Musical/rhythmic intelligence includes such capacities as the recognition and use of rhythmic and tonal patterns, and sensitivity to sounds from the environment, the human voice, and musical instruments. Many of us learned the alphabet through this intelligence and the A-B-C song. Of all forms of intelligence, the consciousness altering effect of music and rhythm on the brain is probably the greatest. This intelligence can be seen in advertising professionals (those who write catchy jingles to sell a product), performance musicians, rock musicians, dance bands, composers, and music teachers. (MI Theory)
Musical intelligence is evident in individuals who possess a sensitivity to pitch, melody, rhythm, and tone. Those demonstrating this intelligence include composers, conductors, musicians, critics, instrument makers, as well as sensitive listeners.(Campbell, Campbell, Dickinson, pages xvi, xvii)
Musical/Rhythmic Intelligence "Teaching Strategies"
- Environmental Sounds--using the natural sounds that are related to the object, concept, or process being studied (e.g., weather conditions, geographical locations, animals)
- Instrumental Sounds--employing musical instruments to produce sounds for a lesson (e.g., background accompaniment, enhancements for the teaching)
- Music Composition/Creation--composing and creating music to communicate understanding of a concept, idea, or process (e.g., the stages of a cell dividing)
- Music Performance--creating presentations or reports in which music and rhythm play a central role
Percussion Vibrations--using vibrations or beats to communicate a concept, idea, or process to others and the self
- Rapping--using raps to help communicate or to remember certain concepts, ideas, or processes
Rhythmic Patterns--producing rhythms and beats to show the various aspects of a concept, idea, or process
- Singing/Humming--creating songs about an academic topic or finding existing songs that complement a topic
- Tonal Patterns--recognizing the tone dimension(s) of a topic (e.g., sounds a computer makes)
- Vocal Sounds/Tones--producing sounds with one's vocal cords to illustrate a concept, idea, or process
(Lazear, page 144)
Naturalist intelligence involves the ability to discern, comprehend, and appreciate the various flora and fauna of the world of nature as opposed to the world created by human beings. It involves such capacities as recognizing and classifying species, growing plants and raising or taming animals, knowing how to appropriately use the natural world (e.g., living off the land), and having a curiosity about the natural world, its creatures, weather patterns, physical history, etc. In working with and developing the naturalist intelligence one often discovers a sense of wonder, awe, and respect for all the various phenomena and species (plant and animal) of the natural world. This intelligence can be seen in such people as farmers, hunters, zookeepers, gardeners, cooks, veterinarians, nature guides, and forest rangers (MI Theory).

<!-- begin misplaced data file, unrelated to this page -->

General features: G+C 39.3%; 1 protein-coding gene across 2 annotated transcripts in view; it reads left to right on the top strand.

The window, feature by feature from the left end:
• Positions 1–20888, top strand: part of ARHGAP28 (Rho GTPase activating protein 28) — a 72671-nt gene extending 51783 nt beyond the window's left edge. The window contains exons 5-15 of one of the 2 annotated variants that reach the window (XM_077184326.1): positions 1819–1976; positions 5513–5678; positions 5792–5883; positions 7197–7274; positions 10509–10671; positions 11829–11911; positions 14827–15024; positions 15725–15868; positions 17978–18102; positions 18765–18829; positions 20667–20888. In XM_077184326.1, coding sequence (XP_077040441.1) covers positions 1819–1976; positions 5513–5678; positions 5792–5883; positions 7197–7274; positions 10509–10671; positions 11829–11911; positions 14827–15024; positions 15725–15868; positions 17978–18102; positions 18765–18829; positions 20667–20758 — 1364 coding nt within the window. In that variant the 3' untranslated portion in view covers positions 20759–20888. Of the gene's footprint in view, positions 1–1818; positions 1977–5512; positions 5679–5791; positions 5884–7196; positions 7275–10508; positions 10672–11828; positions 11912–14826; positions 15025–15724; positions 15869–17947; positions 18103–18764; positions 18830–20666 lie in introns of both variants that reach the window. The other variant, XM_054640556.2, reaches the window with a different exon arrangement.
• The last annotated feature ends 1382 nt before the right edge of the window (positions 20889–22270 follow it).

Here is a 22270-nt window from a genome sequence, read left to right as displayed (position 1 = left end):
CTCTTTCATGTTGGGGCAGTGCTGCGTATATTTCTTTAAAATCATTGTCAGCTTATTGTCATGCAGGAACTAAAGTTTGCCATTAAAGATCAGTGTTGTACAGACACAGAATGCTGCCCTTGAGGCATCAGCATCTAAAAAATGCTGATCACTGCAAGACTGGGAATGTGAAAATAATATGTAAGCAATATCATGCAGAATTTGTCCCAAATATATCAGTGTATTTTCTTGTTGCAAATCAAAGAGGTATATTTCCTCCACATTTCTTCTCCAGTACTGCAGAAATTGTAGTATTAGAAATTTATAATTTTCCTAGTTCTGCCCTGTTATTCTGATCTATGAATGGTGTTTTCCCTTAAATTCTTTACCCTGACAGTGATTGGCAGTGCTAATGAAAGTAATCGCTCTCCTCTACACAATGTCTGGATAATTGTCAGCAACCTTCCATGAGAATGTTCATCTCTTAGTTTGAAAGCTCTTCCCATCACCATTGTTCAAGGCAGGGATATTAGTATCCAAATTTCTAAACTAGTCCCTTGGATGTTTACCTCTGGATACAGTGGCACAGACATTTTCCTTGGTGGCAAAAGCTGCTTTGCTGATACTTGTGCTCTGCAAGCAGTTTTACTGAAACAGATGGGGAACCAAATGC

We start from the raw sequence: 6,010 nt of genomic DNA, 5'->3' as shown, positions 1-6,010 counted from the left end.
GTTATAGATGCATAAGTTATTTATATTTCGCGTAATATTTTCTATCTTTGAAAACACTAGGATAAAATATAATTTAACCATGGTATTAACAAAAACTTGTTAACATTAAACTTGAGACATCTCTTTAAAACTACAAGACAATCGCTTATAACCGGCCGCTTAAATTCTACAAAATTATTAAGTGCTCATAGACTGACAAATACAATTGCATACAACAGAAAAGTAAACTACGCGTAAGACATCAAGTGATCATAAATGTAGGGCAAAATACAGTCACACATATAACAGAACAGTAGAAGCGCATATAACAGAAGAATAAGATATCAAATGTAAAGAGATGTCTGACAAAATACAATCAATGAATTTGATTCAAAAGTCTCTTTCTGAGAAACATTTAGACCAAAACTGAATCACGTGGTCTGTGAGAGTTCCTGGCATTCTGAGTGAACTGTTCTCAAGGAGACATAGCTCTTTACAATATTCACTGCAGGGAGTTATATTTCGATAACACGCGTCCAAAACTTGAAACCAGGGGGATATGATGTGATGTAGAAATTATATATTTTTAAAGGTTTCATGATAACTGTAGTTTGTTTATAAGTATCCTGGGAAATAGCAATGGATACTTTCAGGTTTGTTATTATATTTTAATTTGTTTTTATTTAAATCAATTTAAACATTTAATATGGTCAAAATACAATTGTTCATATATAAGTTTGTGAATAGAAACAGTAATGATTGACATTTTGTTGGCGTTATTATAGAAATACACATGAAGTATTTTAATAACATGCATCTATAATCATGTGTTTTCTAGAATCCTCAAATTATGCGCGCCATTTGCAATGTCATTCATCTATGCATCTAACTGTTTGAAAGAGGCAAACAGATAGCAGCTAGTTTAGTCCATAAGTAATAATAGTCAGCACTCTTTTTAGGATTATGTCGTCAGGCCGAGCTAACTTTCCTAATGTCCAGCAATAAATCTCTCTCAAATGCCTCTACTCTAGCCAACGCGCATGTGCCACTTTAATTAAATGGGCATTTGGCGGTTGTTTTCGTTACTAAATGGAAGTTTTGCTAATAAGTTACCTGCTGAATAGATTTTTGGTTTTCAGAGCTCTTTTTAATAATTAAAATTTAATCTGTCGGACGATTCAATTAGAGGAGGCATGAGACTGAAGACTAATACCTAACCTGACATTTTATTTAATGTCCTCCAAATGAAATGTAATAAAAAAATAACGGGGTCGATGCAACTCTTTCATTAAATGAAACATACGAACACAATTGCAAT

Naturalist intelligence consists of observing patterns in nature, identifying and classifying objects, and understanding natural and human-made systems. Skilled naturalists include farmers, botanists, hunters, ecologists, and landscapers (Campbell, Campbell, Dickinson, pages xvi, xvii).
Naturalist Intelligence "Teaching Strategies"
- Archetypal Pattern Recognition--discovering the repeating, standard patterns and designs of nature that manifest themselves throughout the universe
- Caring for Plants/Animals--completing projects that involve caring for and/or training animals, insects, other organisms, and/or growing natural things
- Conservation Practices--participating in projects that care for and preserve the natural environment (including its animals)
- Environment Feedback--understanding and appreciating the environment and tuning in to the natural feedback coming from the environment
- Hands-On Labs--performing experiments or activities that use objects from the natural world
Nature Encounters/Field Trips--going outside for firsthand experiences in nature and/or bringing nature in via videos, objects, animals, plants, etc.
- Nature Observation--participating in observation activities such as bird-watching, geological exploration, keeping nature journals
- Nature World Simulations--re-creating or representing nature in some form (e.g., dioramas, montages, photographs, drawings, nature rubbings, etc.)
- Species Classification (organic/inorganic)working with classification matrices to understand characteristics of natural objects
- Sensory Stimulation Exercises--exposing the senses to nature's sounds, smells, tastes, touches, and sights
(Lazear, page 145)
Verbal/linguistic intelligence is responsible for the production of language and all the complex possibilities that follow, including poetry, humor, storytelling, grammar, metaphors, similes, abstract reasoning, symbolic thinking, conceptual patterning, reading, and writing. This intelligence can be seen in such people as poets, playwrights, storytellers, novelists, public speakers, and comedians. (MI Theory)
Verbal/Linguistic intelligence consists of the ability to think in words and to use language to express and appreciate complex meanings. Authors, poets, journalists, speakers, and newscasters exhibit high degrees of linguistic intelligence (Campbell, Campbell, Dickinson, page xvi, xvii).